Guidance about ‘screening and searching pupils for weapons’ (DCSF, 2007b) as well as responding to ‘gangs and group offending’ in the school context has been issued to schools (DCSF, 2008). Commenting on this guidance, a spokesperson for the National Union of Teachers (NUT) emphasises their belief that problems are concentrated in a minority of schools:

The Government’s guidance on gangs is a compilation of good sense and practical advice. Our evidence shows that there are a minority of schools which face increasing difficulties from weapons brought on to school premises. These schools need all the support they can get’ (NUT, 2008, para 1).

Teachers and academics have also warned about these issues being overplayed, indeed ‘sensationalised to absurdity’ (Hallsworth and Young, 2004, p.12). Specifically in the school context, the possibility has been highlighted that ill-thought through interventions may backfire and that some interventions can unintentionally glamorize violence (Richardson, 2008).

Figure 8 illustrates a wide range of estimates on weapons carrying by young people in Britain. The problem of understanding and interpreting these estimates is illustrated by this range, alerting us to the need to look carefully at how, where and with whom particular surveys are carried out; whether they

are nationally representative and what specific questions are asked. It should also be noted that the more recent MORI surveys (YJB, 2009 a&b) show that one in five young people were not prepared to answer this question; this is a large proportion that clearly affects the accuracy of estimated prevalence. Furthermore there is always the possibility that some young people may chose to reinvent themselves in the way they complete a survey. On the other hand, the prevalence data from teachers is probably the most alarming as it might be assumed that they are less likely to be overestimates, at least of teacher experience.   However, several teachers (or even all) teachers in a school may be referring to one particularly high profile incident. That said, it is clear that weapons are carried sometimes in the school environment (however infrequently); so it is reasonable to conclude that there are no grounds for complacency in relation to responding to this issue in schools.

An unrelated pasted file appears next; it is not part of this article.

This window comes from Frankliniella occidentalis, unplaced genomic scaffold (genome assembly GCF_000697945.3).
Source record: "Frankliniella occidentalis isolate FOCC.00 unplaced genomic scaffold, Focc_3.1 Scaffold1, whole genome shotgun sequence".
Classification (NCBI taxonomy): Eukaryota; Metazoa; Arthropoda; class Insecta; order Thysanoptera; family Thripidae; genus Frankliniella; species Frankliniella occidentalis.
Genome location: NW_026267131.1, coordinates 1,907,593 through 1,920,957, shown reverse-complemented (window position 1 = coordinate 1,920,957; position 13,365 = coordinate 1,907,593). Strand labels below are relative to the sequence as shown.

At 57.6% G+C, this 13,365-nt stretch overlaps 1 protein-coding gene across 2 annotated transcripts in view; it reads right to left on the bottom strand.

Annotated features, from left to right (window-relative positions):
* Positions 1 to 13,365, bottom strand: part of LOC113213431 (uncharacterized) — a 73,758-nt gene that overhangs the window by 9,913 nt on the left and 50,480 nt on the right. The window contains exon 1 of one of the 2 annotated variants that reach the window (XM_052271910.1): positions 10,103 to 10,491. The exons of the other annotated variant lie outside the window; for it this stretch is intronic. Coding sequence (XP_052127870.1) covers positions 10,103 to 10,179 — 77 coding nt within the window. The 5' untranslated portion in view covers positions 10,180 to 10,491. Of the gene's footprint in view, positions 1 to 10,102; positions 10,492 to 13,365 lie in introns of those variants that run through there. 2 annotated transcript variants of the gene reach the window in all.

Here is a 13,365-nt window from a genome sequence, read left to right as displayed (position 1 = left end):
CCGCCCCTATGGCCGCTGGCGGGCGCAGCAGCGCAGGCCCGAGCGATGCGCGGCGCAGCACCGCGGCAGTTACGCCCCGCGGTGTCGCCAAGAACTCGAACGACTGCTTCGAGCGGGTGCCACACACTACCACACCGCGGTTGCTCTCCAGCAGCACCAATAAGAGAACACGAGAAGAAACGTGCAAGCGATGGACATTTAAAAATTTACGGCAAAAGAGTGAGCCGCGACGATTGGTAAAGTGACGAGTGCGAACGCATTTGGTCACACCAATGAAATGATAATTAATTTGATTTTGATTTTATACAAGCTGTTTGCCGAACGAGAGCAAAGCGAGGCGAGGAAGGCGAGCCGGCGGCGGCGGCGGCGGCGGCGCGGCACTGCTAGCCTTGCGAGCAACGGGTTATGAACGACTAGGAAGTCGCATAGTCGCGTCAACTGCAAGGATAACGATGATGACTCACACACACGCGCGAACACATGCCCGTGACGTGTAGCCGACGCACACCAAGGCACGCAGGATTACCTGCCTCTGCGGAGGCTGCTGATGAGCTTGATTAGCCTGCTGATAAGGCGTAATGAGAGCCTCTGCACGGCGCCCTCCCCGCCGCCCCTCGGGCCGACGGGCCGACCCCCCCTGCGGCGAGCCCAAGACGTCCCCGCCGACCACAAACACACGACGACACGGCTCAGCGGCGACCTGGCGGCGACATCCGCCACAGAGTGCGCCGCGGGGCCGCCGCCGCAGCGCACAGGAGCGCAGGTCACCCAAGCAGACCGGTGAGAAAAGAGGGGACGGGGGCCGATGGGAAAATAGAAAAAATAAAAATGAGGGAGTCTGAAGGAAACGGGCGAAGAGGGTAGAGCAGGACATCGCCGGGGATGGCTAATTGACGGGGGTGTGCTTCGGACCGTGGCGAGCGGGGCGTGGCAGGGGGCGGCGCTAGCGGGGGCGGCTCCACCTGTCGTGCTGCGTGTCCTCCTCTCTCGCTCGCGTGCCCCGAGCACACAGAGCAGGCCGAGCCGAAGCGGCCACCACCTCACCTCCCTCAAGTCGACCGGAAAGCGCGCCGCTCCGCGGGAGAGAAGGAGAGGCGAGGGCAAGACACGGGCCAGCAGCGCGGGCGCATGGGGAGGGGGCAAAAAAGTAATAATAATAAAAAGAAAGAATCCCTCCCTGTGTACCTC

Disputes about terminology as well as sensitivity about the issues are another part of the reason why it is difficult to get accurate and meaningful prevalence data about weapons-carrying and gangs in (or out) of schools. For example, some surveys have asked questions about the lifetime prevalence of weapons

Figure 8: Weapons carrying and school age young people


Area/sample size



Gill & Hearnshaw


Random national sample in England: 3,986 schools

Secondary school teachers


12.1% had weapons carried by pupils, on school site in the last year

McKeganey & Norris (2000)

Scotland: 3,121 pupils across 20 schools

Secondary school pupils

Pupils who had ever (in their lives) carried a weapon, anywhere (ie either in or outside school):

Males: 34.1%

Females: 8.6%

CtC (2005)

Inner London schools: 11,400 pupils

Secondary school pupils

Pupils in the last 12 months, carried a weapon anywhere:

Knife carrying, anywhere: 10%

Gun carrying, anywhere: 6%

Other weapon, anywhere: 7%  

Neill (2008)

13 local authorities in England and Wales: 1,500 teachers

School teachers

Teachers during the last year, witnessed pupil with an offensive weapon:

22.5% (of whom 5.2% did so monthly or weekly)

Hayden (2008)

One provincial city in England: 1,426 pupils (aged 14-15) 14 schools

Secondary school pupils

Pupils in the last 12 months - carried in school:

Knife: 3.4%

Gun: 2.0%

Other weapon: 4.8% 

YJB (2009a*)


*See also 2009b for evidence about excluded yps

England and Wales: 4,750 pupils (aged 11-16) 194 schools

Secondary school pupils

Pupils in the last year - carried anywhere:

Penknife: 17%

Other knife: 13%

BB Gun: 15%

Airgun: 5%

Other gun:3%

None: 47%

Not stated: 21%